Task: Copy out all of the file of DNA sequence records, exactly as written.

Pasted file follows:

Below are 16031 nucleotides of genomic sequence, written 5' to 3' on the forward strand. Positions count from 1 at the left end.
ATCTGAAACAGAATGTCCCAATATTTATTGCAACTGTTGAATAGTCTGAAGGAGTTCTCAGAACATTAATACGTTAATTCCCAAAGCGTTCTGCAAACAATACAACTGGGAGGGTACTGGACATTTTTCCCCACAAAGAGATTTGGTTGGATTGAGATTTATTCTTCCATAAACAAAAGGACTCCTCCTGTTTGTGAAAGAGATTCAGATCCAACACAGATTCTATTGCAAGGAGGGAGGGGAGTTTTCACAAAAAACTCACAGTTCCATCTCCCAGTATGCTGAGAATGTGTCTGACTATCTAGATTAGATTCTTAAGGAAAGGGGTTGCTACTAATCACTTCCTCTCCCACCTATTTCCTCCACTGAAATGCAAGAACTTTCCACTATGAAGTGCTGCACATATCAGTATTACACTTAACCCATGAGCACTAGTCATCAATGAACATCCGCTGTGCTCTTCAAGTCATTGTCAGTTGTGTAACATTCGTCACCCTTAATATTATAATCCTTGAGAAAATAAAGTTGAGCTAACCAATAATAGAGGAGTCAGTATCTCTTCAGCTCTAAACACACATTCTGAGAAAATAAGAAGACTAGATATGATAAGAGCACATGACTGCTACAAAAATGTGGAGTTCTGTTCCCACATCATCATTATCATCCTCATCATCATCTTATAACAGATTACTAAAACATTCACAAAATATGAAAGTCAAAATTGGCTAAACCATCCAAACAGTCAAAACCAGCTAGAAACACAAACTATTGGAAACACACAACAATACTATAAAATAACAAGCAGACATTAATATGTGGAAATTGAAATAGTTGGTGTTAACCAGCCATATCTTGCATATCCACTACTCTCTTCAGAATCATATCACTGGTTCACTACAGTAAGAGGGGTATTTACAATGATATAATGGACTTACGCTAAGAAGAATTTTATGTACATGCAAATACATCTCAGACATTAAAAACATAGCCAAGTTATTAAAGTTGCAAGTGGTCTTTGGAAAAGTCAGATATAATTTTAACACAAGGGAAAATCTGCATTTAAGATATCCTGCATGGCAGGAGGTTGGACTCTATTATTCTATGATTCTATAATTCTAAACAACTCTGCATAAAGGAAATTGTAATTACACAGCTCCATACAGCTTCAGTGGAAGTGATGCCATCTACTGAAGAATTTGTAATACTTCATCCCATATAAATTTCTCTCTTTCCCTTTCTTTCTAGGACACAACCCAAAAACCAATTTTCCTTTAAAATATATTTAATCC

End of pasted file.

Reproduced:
Below are 16031 nucleotides of genomic sequence, written 5' to 3' on the forward strand. Positions count from 1 at the left end.
ATCTGAAACAGAATGTCCCAATATTTATTGCAACTGTTGAATAGTCTGAAGGAGTTCTCAGAACATTAATACGTTAATTCCCAAAGCGTTCTGCAAACAATACAACTGGGAGGGTACTGGACATTTTTCCCCACAAAGAGATTTGGTTGGATTGAGATTTATTCTTCCATAAACAAAAGGACTCCTCCTGTTTGTGAAAGAGATTCAGATCCAACACAGATTCTATTGCAAGGAGGGAGGGGAGTTTTCACAAAAAACTCACAGTTCCATCTCCCAGTATGCTGAGAATGTGTCTGACTATCTAGATTAGATTCTTAAGGAAAGGGGTTGCTACTAATCACTTCCTCTCCCACCTATTTCCTCCACTGAAATGCAAGAACTTTCCACTATGAAGTGCTGCACATATCAGTATTACACTTAACCCATGAGCACTAGTCATCAATGAACATCCGCTGTGCTCTTCAAGTCATTGTCAGTTGTGTAACATTCGTCACCCTTAATATTATAATCCTTGAGAAAATAAAGTTGAGCTAACCAATAATAGAGGAGTCAGTATCTCTTCAGCTCTAAACACACATTCTGAGAAAATAAGAAGACTAGATATGATAAGAGCACATGACTGCTACAAAAATGTGGAGTTCTGTTCCCACATCATCATTATCATCCTCATCATCATCTTATAACAGATTACTAAAACATTCACAAAATATGAAAGTCAAAATTGGCTAAACCATCCAAACAGTCAAAACCAGCTAGAAACACAAACTATTGGAAACACACAACAATACTATAAAATAACAAGCAGACATTAATATGTGGAAATTGAAATAGTTGGTGTTAACCAGCCATATCTTGCATATCCACTACTCTCTTCAGAATCATATCACTGGTTCACTACAGTAAGAGGGGTATTTACAATGATATAATGGACTTACGCTAAGAAGAATTTTATGTACATGCAAATACATCTCAGACATTAAAAACATAGCCAAGTTATTAAAGTTGCAAGTGGTCTTTGGAAAAGTCAGATATAATTTTAACACAAGGGAAAATCTGCATTTAAGATATCCTGCATGGCAGGAGGTTGGACTCTATTATTCTATGATTCTATAATTCTAAACAACTCTGCATAAAGGAAATTGTAATTACACAGCTCCATACAGCTTCAGTGGAAGTGATGCCATCTACTGAAGAATTTGTAATACTTCATCCCATATAAATTTCTCTCTTTCCCTTTCTTTCTAGGACACAACCCAAAAACCAATTTTCCTTTAAAATATATTTAATCC